There followed a torrent of exchanges, with him supplying vivid childhood memories of my birth father - a handsome, charming, Jack-the-lad who was the youngest of six and the black sheep of the family. He’d died in 1988 and frankly, I felt relief that I could not meet him.
My birthday came, and I received greetings from 19 new cousins across the globe whom I had not yet met. I was overwhelmed by their warm welcome. In early May I met the cousin who’d answered my email and his sister. We talked and laughed for hours. They told me I had a much older sister living 70 miles away. Shock quickly turned to excitement.
You can’t force these things, but so far I feel everything has happened at the right time. My ‘new’ sister never had a sibling and lost her mother at six years old. She has two children and four grandchildren. We share a father who was probably a troubled man in ways we’ll never know. We now have each other with whom to share feelings only we know.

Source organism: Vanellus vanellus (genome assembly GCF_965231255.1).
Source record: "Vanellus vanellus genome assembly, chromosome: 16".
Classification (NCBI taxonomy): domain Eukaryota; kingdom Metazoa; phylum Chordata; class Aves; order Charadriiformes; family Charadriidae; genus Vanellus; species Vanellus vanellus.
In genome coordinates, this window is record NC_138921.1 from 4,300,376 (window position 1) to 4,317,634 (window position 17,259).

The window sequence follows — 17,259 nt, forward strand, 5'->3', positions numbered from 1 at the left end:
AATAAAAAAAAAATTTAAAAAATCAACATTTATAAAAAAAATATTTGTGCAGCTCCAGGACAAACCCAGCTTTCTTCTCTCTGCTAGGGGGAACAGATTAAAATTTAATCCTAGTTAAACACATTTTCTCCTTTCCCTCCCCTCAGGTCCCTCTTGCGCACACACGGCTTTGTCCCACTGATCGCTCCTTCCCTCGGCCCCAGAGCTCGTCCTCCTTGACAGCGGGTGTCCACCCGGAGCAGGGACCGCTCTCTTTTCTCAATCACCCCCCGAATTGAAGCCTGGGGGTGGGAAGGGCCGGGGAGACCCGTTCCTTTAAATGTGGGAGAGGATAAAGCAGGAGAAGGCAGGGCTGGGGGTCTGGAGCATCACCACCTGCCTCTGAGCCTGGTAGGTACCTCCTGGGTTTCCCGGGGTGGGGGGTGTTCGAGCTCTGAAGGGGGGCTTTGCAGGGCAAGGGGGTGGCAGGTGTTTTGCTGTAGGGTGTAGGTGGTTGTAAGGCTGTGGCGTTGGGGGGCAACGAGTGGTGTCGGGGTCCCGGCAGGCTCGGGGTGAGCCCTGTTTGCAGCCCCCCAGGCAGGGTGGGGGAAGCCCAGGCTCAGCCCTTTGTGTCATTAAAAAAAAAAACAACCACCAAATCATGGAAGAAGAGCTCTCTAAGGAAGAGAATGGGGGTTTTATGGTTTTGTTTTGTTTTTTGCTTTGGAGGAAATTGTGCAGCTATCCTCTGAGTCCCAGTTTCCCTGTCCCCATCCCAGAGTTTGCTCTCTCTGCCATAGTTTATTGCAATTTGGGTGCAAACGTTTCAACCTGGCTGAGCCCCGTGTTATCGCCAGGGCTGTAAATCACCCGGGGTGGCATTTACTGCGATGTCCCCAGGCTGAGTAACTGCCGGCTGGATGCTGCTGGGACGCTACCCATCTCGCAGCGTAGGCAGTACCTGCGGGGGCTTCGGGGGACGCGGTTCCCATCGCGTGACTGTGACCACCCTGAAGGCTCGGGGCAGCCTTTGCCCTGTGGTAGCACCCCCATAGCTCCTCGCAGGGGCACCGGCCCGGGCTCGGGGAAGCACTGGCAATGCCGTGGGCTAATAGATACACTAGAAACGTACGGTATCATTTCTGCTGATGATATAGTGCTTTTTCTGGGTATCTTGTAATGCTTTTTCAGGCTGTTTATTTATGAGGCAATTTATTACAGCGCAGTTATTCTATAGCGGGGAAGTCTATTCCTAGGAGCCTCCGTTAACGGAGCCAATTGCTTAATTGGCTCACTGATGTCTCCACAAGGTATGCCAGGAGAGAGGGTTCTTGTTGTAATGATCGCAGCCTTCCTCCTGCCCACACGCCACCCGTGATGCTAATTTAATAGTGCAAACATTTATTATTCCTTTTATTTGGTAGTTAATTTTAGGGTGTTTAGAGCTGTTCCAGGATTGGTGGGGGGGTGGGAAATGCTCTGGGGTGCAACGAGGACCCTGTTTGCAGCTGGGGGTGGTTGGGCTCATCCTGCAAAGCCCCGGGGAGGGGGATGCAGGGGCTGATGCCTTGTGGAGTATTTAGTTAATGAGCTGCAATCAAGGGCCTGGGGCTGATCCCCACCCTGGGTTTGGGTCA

I’ve been to Ireland to meet more cousins and it’s thrilling to be part of a kind and interesting bunch of people who’ve adjusted quickly to my sudden appearance.
Shortly afterwards I decided to tell Dad. My overriding feeling was that I wanted to be honest and make it clear that for me these new connections would never affect our close relationship.
I’d also surmised that Dad had always been uneasy about the secrecy. Holding my breath I showed him the emails. He read them and then, with an emotional catch in his voice, said: “I’m so delighted that things are finally right…” - before pulling me to him for a hug. A few weeks later he died, but I knew everything that needed to be said had been said.